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WATCH: Cop Trespasses, Shoots Family’s 2 Service Dogs In Front of Child, Taxpayers to Be Held Liable

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Minneapolis, MN – As TFTP reported in 2017, a Minneapolis police officer was seen on video jumping the fence of an innocent family’s home and shooting their two beloved service dogs. Now, after police refused to hold their officers accountable for the shooting of the service dogs, the family is going after the department in the form of a lawsuit.

As TFTP has noted, if citizens kill police dogs, it’s practically considered murder, and the suspects are charged with felonious assault on a police officer (dog). But since police wear a badge, they can kill our pets at will with hardly any ramifications.

In 2017, Jennifer LeMay did her part to protect her home and property by installing security cameras, and we’re glad she did because the shooting of her two dogs was caught on those cameras. In the family’s new lawsuit, filed earlier this month, LeMay alleges that after police shot her two dogs, the department attempted to cover it up by filing a false report.

After shooting the dogs, Minneapolis police officer Michael Mays wrote in his report that “two large size pit bulls charged at” him. However, from the video, we can clearly see that this is a lie.

LeMay’s attorney Mike Padden agrees, calling that characterization a “baldfaced lie.”

Furthermore, the dogs are not pitbulls, they are highly trained service dogs.

The two Staffordshire Terriers, Cisco and Rocko are owned by LeMay and her four children, and have been in the family since they were puppies. They’re therapy dogs, prescribed by a physician to help LeMay’s two sons who struggle with severe anxiety.

The incident unfolded when the LeMay family was camping in Wisconsin. Two of the children, both teenage girls, 13 and 18, wanted to come home early because the elder had to get back to work at a local fast food restaurant. They arrived home at around 8:42 pm Saturday, but when they did, they accidentally triggered their own security alarm.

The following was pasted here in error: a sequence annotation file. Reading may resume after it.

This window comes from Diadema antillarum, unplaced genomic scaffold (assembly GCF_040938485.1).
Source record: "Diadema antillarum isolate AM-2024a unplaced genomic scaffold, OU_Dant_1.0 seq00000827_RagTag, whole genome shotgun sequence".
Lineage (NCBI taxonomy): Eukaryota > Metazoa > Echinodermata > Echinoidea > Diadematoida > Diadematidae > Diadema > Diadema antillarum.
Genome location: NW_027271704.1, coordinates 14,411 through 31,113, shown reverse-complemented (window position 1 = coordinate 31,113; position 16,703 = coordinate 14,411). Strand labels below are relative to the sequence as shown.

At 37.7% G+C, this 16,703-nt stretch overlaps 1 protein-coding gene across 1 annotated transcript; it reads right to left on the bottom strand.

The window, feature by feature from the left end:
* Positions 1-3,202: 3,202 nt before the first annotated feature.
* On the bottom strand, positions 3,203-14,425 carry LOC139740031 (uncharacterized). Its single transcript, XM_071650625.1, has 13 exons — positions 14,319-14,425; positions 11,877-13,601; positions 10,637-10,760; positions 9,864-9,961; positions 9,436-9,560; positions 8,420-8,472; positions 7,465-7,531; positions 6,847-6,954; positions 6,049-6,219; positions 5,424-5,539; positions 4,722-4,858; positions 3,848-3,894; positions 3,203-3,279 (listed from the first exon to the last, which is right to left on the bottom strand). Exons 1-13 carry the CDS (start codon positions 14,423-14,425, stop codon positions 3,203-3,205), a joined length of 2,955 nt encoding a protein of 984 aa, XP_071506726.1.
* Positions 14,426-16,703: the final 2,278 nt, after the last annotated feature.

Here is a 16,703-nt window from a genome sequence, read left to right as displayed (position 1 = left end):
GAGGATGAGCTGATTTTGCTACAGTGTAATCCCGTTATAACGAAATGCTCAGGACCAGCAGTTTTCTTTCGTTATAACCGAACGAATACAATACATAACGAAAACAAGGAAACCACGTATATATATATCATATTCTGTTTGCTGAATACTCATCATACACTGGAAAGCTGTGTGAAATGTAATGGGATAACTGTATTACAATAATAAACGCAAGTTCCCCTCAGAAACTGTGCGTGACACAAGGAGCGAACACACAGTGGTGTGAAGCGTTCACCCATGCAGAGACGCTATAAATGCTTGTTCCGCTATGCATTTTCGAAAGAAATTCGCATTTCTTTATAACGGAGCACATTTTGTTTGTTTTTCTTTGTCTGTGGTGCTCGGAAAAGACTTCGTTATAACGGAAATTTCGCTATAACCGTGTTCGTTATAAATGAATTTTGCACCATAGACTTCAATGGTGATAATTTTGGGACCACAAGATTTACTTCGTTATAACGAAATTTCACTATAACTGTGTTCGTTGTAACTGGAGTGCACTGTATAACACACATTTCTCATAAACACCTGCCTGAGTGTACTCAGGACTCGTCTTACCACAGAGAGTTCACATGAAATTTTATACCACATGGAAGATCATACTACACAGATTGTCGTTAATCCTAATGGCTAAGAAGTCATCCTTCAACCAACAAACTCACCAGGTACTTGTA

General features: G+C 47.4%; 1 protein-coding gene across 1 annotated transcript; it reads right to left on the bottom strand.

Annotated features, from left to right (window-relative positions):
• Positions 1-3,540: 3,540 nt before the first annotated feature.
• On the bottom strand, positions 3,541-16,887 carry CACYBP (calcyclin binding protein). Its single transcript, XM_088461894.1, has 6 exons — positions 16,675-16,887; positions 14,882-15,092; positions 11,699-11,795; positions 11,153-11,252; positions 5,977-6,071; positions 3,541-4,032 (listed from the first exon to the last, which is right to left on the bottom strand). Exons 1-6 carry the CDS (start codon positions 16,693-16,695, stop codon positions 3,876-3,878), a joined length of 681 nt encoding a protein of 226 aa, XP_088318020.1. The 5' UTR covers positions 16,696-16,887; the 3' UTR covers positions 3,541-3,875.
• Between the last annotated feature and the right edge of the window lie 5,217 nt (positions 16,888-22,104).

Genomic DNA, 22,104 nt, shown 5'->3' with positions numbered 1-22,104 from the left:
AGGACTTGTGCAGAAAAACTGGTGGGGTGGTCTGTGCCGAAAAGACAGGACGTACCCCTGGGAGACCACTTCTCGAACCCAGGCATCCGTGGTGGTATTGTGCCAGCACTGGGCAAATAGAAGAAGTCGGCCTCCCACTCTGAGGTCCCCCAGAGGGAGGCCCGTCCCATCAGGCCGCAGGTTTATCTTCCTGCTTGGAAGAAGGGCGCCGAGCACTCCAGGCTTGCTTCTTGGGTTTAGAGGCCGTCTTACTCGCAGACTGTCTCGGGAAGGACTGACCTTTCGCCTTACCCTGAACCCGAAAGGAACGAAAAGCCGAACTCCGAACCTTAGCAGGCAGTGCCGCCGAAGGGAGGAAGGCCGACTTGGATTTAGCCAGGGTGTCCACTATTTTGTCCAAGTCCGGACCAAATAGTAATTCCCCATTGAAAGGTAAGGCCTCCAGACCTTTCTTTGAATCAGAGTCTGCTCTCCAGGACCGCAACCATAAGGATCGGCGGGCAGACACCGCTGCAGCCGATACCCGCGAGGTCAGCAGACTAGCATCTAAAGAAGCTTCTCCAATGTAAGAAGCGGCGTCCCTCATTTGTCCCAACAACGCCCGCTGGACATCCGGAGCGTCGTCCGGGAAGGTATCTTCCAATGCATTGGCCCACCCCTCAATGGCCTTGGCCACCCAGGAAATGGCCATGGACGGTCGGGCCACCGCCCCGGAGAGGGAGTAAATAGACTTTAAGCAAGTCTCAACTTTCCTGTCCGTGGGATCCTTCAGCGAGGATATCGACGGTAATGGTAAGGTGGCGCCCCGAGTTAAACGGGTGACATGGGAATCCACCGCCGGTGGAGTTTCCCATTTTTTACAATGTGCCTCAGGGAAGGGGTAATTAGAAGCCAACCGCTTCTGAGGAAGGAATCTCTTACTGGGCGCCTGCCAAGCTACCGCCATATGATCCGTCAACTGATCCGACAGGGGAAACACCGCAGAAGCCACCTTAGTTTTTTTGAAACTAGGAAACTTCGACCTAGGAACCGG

The security company was notified that it was a false alarm, and the alarm was canceled at 8:54. But police were already on their way to the LeMay residence. One of the two responding officers stayed in the front yard while another officer scaled the 7ft high fence in the back.

That’s when he met Cisco and Rocko. From the video, the officer can be seen drawing his weapon as the dogs slowly approached while one is seen wagging his tail.

The officer didn’t kneel or offer an extended hand for Cisco to smell him, he simply pointed his gun at the dog and fired. Cisco wasn’t even charging at the officer when he was shot. Rocko came just as quickly, and he, too, was hit with the officer’s spray of bullets.

“The perception that a single dog presents a life-threatening danger to a healthy adult male who is wearing a thick uniform and bullet-proof vest is objectively unreasonable,” the lawsuit states, claiming the officer acted entirely irrational when he shot the dogs.

After he shot the dogs, the officer then did what he probably should have done before he opened fire. As the two dogs were laying, bleeding, and badly injured, the officer jumped back over the fence. Why he did not first attempt to retreat is anyone’s guess.

Adding to the horrific nature of the shooting, the 13-year-old girl watched as the officer in the backyard shot both of her dogs, leaving her severely traumatized.

As the Star Tribune reports, the officers unlawfully entered the property, the suit continues, and inflicted severe emotional damage on the family, resulting in one of LeMay’s children spending seven months in therapy. The gunshots also permanently altered the dogs, rendering them unable to serve as support animals, according to the suit. They are now family pets.

After his partner shot the dogs, the officer who was in the front of the home, Daniel Ledman, then did what he should have done in the beginning. He knocked on the front door.

The LeMay’s said the officers told them not to transport the dogs to the hospital because animal control would be coming over to get them—but they never came.

Later that night, they were able to get the pets the much-needed surgery and medical care they should have gotten immediately following the shooting. According to the Star Tribune;

Both dogs went to the emergency vet Saturday night. Ciroc was shot in the jaw, Rocko in the side, face and shoulder. So far, LeMay has paid $900 for Ciroc and brought him home; he still needs $5,000 to $7,000 worth of surgery at the University of Minnesota, she said. Rocko came home Sunday night. A GoFundMe page was established to help LeMay pay her vet bills.

After the incident, the police department sent over a supervisor to talk with the family, Lt. Derrick Barnes. And while they say he was as contrite as he could be, the pain is still very real and fresh for the family who had to watch their dogs as they suffered through a long and painful recovery.

The pain, anguish, and anger can be sensed in LeMay’s comments when she spoke with reporters.

He was wagging his tail…My dog wasn’t even moving, lunging toward him or anything…My dogs were doing their job on my property…We have a right to be safe in our yard.

LeMay is also naming Xfinity in the suit for failing to notify the police that the alarm was tripped accidentally. As TFTP reported earlier this month, alarm companies failing to properly notify police is a dangerously common error which can lead to deadly interactions with cops.


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